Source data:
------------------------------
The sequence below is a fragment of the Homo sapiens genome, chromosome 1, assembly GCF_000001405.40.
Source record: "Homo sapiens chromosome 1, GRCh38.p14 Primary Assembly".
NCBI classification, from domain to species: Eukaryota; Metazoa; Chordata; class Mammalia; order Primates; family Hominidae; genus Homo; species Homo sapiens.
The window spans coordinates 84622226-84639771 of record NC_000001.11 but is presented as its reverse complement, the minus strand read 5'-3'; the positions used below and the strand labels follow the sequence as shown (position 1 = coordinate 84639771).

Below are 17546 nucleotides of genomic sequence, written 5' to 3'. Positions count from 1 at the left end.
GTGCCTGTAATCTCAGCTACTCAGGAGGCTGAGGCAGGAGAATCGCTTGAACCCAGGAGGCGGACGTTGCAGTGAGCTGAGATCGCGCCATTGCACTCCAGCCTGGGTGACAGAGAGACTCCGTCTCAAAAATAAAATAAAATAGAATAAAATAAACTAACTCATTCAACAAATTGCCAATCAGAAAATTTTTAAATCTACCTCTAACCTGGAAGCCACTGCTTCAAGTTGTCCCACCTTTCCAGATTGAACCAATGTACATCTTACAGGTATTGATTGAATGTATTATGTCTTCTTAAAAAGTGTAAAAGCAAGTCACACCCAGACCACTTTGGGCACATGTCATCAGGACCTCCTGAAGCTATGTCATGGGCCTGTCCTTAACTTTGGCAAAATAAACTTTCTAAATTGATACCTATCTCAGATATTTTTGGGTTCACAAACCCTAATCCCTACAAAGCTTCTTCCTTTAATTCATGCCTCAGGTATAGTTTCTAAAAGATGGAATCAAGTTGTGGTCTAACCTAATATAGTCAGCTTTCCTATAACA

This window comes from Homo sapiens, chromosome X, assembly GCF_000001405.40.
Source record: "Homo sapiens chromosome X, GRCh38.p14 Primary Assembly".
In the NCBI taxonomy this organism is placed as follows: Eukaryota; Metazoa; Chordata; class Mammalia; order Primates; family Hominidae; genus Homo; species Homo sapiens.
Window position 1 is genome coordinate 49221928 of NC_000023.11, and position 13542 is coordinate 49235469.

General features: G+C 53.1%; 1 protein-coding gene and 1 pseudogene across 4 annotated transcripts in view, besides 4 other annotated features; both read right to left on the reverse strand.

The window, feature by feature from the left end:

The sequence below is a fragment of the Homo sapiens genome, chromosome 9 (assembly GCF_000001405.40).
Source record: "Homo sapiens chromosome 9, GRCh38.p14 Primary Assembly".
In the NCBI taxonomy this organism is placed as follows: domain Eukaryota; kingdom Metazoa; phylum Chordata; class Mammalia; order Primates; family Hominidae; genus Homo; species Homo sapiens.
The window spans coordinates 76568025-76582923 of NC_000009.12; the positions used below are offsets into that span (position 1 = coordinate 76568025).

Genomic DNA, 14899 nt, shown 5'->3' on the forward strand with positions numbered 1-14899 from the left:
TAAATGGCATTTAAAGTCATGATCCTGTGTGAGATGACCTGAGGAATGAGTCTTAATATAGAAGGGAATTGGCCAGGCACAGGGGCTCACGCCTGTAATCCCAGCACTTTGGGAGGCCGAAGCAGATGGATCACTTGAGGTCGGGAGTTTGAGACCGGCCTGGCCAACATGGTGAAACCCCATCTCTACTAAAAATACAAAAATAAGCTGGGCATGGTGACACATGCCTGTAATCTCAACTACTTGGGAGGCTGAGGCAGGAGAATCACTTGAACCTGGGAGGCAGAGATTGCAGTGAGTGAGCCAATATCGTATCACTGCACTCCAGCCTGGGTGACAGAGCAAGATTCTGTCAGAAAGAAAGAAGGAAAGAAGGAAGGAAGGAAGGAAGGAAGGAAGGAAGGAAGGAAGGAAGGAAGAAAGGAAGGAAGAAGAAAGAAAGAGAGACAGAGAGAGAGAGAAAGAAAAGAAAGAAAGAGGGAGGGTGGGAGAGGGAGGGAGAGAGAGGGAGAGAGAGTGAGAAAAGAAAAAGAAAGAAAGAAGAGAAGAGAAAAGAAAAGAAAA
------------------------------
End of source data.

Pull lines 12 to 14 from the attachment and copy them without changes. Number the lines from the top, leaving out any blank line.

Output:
The window, feature by feature from the left end:

The sequence below is a fragment of the Homo sapiens genome, chromosome 9 (assembly GCF_000001405.40).
Source record: "Homo sapiens chromosome 9, GRCh38.p14 Primary Assembly".